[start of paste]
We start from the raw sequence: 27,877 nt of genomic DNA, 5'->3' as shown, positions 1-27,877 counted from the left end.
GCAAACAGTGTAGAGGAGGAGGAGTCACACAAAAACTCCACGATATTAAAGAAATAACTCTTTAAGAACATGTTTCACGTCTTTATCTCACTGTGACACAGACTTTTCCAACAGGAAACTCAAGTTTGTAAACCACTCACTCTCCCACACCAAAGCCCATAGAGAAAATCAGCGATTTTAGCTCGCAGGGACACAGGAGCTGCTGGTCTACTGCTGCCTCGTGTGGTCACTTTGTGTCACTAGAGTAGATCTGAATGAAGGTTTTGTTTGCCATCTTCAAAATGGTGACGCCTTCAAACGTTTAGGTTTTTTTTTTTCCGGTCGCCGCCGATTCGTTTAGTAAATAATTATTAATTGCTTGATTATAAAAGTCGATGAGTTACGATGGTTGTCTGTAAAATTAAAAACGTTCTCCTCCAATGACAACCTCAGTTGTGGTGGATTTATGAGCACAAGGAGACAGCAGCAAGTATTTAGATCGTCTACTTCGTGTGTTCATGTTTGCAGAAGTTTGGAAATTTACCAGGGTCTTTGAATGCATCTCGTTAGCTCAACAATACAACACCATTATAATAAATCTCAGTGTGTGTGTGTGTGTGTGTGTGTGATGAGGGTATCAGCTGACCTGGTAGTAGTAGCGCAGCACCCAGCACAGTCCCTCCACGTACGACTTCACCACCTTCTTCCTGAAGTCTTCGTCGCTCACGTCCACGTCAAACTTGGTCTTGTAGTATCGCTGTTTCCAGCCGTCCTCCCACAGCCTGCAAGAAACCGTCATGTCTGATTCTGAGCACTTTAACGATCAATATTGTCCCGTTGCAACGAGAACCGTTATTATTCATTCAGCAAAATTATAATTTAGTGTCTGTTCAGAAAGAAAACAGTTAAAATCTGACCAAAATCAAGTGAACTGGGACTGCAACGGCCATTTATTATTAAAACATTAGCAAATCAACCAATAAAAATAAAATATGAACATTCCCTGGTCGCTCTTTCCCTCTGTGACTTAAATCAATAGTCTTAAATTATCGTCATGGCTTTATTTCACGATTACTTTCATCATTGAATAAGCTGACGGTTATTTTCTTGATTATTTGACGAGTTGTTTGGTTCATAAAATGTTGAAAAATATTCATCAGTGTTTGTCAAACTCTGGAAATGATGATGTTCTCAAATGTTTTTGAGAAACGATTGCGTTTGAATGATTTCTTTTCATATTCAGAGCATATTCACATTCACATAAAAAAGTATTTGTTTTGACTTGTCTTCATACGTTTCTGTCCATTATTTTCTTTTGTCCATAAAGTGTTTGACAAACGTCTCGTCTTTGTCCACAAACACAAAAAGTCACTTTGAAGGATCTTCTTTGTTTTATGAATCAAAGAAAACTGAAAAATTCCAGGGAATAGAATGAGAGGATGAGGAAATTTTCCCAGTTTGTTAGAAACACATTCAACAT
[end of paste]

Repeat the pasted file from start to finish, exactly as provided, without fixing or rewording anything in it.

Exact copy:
We start from the raw sequence: 27,877 nt of genomic DNA, 5'->3' as shown, positions 1-27,877 counted from the left end.
GCAAACAGTGTAGAGGAGGAGGAGTCACACAAAAACTCCACGATATTAAAGAAATAACTCTTTAAGAACATGTTTCACGTCTTTATCTCACTGTGACACAGACTTTTCCAACAGGAAACTCAAGTTTGTAAACCACTCACTCTCCCACACCAAAGCCCATAGAGAAAATCAGCGATTTTAGCTCGCAGGGACACAGGAGCTGCTGGTCTACTGCTGCCTCGTGTGGTCACTTTGTGTCACTAGAGTAGATCTGAATGAAGGTTTTGTTTGCCATCTTCAAAATGGTGACGCCTTCAAACGTTTAGGTTTTTTTTTTTCCGGTCGCCGCCGATTCGTTTAGTAAATAATTATTAATTGCTTGATTATAAAAGTCGATGAGTTACGATGGTTGTCTGTAAAATTAAAAACGTTCTCCTCCAATGACAACCTCAGTTGTGGTGGATTTATGAGCACAAGGAGACAGCAGCAAGTATTTAGATCGTCTACTTCGTGTGTTCATGTTTGCAGAAGTTTGGAAATTTACCAGGGTCTTTGAATGCATCTCGTTAGCTCAACAATACAACACCATTATAATAAATCTCAGTGTGTGTGTGTGTGTGTGTGTGTGATGAGGGTATCAGCTGACCTGGTAGTAGTAGCGCAGCACCCAGCACAGTCCCTCCACGTACGACTTCACCACCTTCTTCCTGAAGTCTTCGTCGCTCACGTCCACGTCAAACTTGGTCTTGTAGTATCGCTGTTTCCAGCCGTCCTCCCACAGCCTGCAAGAAACCGTCATGTCTGATTCTGAGCACTTTAACGATCAATATTGTCCCGTTGCAACGAGAACCGTTATTATTCATTCAGCAAAATTATAATTTAGTGTCTGTTCAGAAAGAAAACAGTTAAAATCTGACCAAAATCAAGTGAACTGGGACTGCAACGGCCATTTATTATTAAAACATTAGCAAATCAACCAATAAAAATAAAATATGAACATTCCCTGGTCGCTCTTTCCCTCTGTGACTTAAATCAATAGTCTTAAATTATCGTCATGGCTTTATTTCACGATTACTTTCATCATTGAATAAGCTGACGGTTATTTTCTTGATTATTTGACGAGTTGTTTGGTTCATAAAATGTTGAAAAATATTCATCAGTGTTTGTCAAACTCTGGAAATGATGATGTTCTCAAATGTTTTTGAGAAACGATTGCGTTTGAATGATTTCTTTTCATATTCAGAGCATATTCACATTCACATAAAAAAGTATTTGTTTTGACTTGTCTTCATACGTTTCTGTCCATTATTTTCTTTTGTCCATAAAGTGTTTGACAAACGTCTCGTCTTTGTCCACAAACACAAAAAGTCACTTTGAAGGATCTTCTTTGTTTTATGAATCAAAGAAAACTGAAAAATTCCAGGGAATAGAATGAGAGGATGAGGAAATTTTCCCAGTTTGTTAGAAACACATTCAACAT